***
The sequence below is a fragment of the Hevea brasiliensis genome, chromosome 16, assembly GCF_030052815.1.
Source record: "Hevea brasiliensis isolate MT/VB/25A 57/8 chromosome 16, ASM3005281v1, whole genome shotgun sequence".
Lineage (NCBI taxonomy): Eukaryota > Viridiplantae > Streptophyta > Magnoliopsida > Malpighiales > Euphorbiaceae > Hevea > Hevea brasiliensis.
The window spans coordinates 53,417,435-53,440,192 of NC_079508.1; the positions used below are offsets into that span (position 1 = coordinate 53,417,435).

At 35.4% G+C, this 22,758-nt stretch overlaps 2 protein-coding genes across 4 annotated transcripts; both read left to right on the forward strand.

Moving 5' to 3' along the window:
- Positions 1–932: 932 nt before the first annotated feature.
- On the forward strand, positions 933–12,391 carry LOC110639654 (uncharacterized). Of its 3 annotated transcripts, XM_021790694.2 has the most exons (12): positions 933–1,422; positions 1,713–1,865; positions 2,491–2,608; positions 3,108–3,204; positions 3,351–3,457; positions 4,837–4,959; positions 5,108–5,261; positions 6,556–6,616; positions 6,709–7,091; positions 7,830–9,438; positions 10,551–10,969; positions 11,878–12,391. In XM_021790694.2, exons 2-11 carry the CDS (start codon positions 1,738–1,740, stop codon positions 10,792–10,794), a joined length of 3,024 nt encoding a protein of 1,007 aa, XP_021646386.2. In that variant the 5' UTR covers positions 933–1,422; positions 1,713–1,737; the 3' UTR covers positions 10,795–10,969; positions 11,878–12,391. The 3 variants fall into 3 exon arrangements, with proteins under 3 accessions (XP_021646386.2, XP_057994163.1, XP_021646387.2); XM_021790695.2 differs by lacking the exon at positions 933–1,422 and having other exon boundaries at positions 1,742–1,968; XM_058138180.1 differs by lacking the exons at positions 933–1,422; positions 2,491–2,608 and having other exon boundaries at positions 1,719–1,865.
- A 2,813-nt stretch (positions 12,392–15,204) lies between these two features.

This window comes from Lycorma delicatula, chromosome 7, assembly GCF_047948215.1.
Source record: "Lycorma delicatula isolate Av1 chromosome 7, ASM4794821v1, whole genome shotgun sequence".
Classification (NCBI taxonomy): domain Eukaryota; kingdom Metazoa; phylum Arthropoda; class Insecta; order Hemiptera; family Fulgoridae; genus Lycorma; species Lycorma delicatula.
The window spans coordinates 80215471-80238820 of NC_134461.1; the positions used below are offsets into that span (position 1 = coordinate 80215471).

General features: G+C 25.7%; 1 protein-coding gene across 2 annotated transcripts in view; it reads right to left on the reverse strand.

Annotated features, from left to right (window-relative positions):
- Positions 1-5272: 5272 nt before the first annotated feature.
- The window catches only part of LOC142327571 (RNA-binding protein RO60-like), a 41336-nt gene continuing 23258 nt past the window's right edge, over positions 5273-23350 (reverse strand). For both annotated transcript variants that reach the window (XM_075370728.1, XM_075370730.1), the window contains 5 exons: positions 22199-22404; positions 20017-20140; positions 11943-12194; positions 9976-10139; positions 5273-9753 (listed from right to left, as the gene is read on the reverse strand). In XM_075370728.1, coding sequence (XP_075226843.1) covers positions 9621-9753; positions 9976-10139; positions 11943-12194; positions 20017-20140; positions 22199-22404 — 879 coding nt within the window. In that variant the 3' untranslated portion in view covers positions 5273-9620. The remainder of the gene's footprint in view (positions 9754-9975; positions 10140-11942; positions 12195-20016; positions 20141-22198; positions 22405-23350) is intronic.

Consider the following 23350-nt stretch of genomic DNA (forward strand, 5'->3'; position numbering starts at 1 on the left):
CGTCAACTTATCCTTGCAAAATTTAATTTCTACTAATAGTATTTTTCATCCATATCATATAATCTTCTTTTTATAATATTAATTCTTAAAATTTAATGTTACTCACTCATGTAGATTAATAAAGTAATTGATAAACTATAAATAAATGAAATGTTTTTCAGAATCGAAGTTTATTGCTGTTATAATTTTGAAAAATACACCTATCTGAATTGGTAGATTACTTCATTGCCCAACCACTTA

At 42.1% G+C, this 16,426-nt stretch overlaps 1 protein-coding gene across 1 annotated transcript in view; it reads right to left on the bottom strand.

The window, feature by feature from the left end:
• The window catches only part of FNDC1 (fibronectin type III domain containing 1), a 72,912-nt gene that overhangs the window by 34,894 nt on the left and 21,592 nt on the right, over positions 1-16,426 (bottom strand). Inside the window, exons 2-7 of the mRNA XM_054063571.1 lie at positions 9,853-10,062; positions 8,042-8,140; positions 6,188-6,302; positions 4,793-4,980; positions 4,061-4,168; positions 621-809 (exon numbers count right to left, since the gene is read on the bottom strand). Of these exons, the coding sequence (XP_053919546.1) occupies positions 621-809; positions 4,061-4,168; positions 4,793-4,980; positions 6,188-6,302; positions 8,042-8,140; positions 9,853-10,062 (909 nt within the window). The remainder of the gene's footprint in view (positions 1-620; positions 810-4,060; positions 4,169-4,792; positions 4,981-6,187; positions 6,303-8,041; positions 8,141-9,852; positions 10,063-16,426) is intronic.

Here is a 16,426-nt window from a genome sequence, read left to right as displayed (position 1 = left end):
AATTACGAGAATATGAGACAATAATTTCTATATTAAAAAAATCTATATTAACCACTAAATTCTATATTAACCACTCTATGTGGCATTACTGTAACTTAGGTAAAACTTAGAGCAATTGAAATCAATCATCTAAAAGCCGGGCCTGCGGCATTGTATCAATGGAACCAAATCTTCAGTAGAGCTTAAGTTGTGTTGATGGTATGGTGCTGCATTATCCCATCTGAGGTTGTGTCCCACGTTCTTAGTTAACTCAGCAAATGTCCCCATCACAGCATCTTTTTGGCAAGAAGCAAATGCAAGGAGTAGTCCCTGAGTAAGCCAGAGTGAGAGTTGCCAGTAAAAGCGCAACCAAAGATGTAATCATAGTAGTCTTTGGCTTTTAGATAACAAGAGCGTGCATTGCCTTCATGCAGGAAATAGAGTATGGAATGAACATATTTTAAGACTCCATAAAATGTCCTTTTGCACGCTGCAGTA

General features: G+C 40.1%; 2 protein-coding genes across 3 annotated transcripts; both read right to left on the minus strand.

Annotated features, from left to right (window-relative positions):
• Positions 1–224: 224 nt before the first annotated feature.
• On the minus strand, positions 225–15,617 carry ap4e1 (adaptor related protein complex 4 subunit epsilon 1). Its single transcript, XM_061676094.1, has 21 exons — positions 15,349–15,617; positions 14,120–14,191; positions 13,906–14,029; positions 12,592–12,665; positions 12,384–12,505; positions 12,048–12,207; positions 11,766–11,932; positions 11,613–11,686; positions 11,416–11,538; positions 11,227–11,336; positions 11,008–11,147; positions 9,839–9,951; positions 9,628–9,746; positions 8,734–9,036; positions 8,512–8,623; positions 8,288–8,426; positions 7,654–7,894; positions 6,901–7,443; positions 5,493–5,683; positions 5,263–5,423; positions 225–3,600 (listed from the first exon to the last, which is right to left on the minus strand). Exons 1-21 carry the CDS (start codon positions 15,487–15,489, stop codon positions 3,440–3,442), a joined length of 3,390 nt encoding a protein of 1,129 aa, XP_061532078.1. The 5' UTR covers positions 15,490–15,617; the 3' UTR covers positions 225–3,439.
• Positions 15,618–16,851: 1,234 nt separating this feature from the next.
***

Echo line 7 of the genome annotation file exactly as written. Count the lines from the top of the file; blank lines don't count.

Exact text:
- Positions 1–932: 932 nt before the first annotated feature.